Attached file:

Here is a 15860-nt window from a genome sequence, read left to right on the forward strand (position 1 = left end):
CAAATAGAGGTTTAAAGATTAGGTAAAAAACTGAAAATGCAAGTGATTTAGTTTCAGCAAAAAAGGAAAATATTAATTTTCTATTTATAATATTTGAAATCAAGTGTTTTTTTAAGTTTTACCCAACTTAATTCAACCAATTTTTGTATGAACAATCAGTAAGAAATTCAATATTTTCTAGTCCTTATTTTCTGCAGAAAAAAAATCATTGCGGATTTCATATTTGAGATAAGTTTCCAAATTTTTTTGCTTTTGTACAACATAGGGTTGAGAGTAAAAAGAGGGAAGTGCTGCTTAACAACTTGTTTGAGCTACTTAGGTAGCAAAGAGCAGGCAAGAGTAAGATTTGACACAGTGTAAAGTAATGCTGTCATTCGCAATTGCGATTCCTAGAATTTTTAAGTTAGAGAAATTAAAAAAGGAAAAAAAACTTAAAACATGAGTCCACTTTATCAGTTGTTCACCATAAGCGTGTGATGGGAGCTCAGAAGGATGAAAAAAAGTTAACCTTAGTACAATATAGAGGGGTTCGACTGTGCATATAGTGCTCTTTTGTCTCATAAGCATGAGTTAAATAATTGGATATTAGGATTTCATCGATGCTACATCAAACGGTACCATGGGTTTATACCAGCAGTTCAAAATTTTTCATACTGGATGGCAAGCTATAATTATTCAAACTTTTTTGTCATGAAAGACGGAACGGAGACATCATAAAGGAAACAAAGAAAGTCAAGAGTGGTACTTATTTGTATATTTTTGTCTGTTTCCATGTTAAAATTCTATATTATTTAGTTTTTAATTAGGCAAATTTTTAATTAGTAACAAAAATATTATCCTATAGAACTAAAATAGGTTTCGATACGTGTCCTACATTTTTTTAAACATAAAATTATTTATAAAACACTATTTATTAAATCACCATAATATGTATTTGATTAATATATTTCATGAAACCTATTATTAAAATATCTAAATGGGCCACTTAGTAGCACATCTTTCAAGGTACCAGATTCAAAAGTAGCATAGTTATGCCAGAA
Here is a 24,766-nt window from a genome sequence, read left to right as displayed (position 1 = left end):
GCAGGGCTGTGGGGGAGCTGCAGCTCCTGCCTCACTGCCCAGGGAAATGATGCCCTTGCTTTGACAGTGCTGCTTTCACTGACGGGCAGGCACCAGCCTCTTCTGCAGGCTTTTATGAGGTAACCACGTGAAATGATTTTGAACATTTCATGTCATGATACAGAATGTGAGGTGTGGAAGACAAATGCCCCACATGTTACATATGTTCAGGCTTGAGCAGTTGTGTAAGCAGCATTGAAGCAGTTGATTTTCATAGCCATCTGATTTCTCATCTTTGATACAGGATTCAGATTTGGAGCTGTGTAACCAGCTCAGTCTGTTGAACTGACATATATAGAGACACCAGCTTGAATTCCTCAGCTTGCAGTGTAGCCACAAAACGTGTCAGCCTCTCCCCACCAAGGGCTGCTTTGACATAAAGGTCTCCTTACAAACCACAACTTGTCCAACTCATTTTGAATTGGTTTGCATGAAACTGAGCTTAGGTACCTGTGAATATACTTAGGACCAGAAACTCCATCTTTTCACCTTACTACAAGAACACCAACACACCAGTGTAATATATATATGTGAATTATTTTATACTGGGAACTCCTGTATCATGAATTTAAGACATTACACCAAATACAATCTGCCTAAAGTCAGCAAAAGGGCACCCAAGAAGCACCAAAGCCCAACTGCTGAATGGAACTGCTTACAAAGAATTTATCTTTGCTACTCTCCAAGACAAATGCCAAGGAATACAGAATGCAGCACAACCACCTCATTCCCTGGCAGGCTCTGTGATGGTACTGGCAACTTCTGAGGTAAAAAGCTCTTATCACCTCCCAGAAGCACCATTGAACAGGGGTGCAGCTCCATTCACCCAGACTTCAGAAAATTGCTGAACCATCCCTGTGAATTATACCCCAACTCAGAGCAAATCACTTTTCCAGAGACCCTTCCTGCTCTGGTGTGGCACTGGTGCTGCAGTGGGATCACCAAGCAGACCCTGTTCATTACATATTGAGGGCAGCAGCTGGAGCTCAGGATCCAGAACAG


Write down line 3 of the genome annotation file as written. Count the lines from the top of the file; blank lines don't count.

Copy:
Here is a 24,766-nt window from a genome sequence, read left to right as displayed (position 1 = left end):